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    Honestly no, the off-the-shelf dampers are often pretty terrible IME, the harder you push your equipment, the more this shows. IMO, it's a combination of meeting pricepoints and attempting to accommodate way too large of a weight range. When you look at motorcycles, the motorcycle itself weighs enough that the variation of rider weights isn't nearly as huge % wise, and there is STILL a large custom tuning market out there for those. Once you get to mtb, you magnify those effects. The common themes I see are shocks that blow through the travel for DHs that lack chassis stability and dialing in any kind of compression damping usually makes them very harsh, so most people get used to excessive chassis movement and think it's normal when going downhill and hitting more aggressive stuff. Then on non-DH forks and shocks they usually severely limit your tuning options. Then there's the overly restrictive HSC that also causes people to have to run very little LSC to compensate, magnifying the effects of air-spring curves that are flat in mid-stroke. Failing to really address these things year after year, we basically have the same performance year after year, despite the companies telling us how great the newest version is...
    "It's only when you stand over it, you know, when you physically stand over the bike, that then you say 'hey, I don't have much stand over height', you know"-T. Ellsworth

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  10. #10
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    They should sell them with different tunes and oil weights instead of lying and saying they cover all weights from 140-250lbs.

  11. #11
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    Quote Originally Posted by Kevin Van Deventer View Post
    They should sell them with different tunes and oil weights instead of lying and saying they cover all weights from 140-250lbs.
    That would be great. Julianna bikes does this with their rear shocks. However my wife's Furtado came with the notorious Pike RC that was horribly over damped for men, much less a 5'5" woman. I put a Mattoc on and it is so much better.

    DVO is a company that doesn't try to be all things for all people. Their forks are tuned for aggressive riders and favor enduro racing. If you want a wide range of LSC to lock out the fork, you will need to open it up and tune it. The Topaz is similarly tuned for Enduro racing. However I called them and they told me how to make the climb mode a strong platform (2 more shims on the stack).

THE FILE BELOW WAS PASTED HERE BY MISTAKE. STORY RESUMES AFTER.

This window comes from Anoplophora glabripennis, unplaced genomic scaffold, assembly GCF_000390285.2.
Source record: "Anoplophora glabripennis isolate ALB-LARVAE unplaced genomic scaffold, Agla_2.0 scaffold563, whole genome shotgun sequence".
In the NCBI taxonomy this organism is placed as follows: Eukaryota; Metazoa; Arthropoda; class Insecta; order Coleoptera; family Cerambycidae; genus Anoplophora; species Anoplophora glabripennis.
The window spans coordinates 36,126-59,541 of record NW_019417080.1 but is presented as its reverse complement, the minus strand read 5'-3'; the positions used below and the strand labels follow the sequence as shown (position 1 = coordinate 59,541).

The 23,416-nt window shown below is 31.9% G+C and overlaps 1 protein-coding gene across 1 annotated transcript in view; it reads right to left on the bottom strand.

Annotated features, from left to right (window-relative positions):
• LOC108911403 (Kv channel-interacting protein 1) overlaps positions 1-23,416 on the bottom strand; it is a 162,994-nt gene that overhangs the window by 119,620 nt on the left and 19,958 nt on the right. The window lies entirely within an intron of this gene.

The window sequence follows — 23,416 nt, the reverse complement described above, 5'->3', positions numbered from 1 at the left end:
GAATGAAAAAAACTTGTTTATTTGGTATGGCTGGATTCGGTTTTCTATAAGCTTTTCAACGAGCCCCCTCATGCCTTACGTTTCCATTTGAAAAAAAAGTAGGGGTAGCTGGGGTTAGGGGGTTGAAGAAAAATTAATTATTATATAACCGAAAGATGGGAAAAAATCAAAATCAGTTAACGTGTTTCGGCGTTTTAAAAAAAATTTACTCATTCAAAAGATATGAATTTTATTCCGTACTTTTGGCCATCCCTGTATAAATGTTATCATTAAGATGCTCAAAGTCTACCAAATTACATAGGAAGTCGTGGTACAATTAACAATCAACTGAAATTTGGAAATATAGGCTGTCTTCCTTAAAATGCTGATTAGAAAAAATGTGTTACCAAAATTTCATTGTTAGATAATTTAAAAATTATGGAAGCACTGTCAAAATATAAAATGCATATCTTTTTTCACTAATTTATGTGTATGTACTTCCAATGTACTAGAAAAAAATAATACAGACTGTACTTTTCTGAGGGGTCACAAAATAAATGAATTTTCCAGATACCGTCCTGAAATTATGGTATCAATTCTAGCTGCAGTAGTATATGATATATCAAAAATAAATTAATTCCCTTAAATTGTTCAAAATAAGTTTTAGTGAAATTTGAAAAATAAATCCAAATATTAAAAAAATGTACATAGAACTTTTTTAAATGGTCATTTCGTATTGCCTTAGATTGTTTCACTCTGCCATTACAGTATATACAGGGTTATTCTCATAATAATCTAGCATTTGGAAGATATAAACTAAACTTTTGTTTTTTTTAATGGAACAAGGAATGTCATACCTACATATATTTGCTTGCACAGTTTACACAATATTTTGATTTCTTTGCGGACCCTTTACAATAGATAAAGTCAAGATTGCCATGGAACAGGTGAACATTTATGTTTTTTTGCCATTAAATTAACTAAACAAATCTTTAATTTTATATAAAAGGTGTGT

The Mattoc is probably the easier of the two to tune. Largely because Manitou posted a guide on shim stacks for the ABS+ (which my wife's Mattoc has).

    90% or more or riders have no idea what they are doing. They THINK they want a dial that can lock out the fork on one end and keep it plush on the other end...when standing over the bike in a parking lot. When they get on the trail and actually ride they may never use that adjustment. Its just far cheaper (thus profitable) for Fox/RS/etc to churn out forks that tick off the boxes that people look for when buying, and give much lower consideration to what we need when riding.

    Even in my old job making home care products, efficacy was always secondary to shelf appeal. How it worked was remarkably low on the list of reasons why people bought it. It was all about people looking for certain markers of "quality". With cameras it was Megapixes (little to do with image quality), cars it is horsepower, bike suspension it is stanchion size and number of clicks of tuning.
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    FWIW, I raced a big multi-day Enduro last year and several top level / WC level pros showed up. Won't name names, but one in particular was chatting with the mechanic they brought along....something along the lines of "Hey XX how much pressure do you want in your fork"...."I dont know, maybe 100 psi"..."Uhh...no, not even close dude"...."Then maybe 90"..."Uhh, no, the other way, maybe like 130"..."Laughs, sure ok". He killed it.

    All the top dudes also ran crazy PSI in the tires.

    Not sure what all that has to do with discussion, but thought it was interesting, particularly since those guys don't always have mechanics with them.

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    Ya I had a Diamond it was great after some tuning. I would probably still be on Dvo if the offered a coil fork.

    I'm on a Ribbon coil now after a change to lighter damper oil im @140lbs on xtrasoft spring. Set at 165mm I use all but about 5mm of travel.

    It sits up in it's travel yet sags a little under bike weight alone. Doesn't spike doesn't rebound harshly it's perfect in my eyes.

    The only minus I would say is that no one is doing aftermarket tuning for it. So damper oil weight was my only option.

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    Reading the forums, you'd think riding a bike with a Pike or a Fox 36 is the worst thing you can do. Does no one remember the old air shock of 10 years ago? Or even the CTD forks of a few years ago? Or Propedal for Fox rear shocks? LOL

  15. #15
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    Quote Originally Posted by Kevin Van Deventer View Post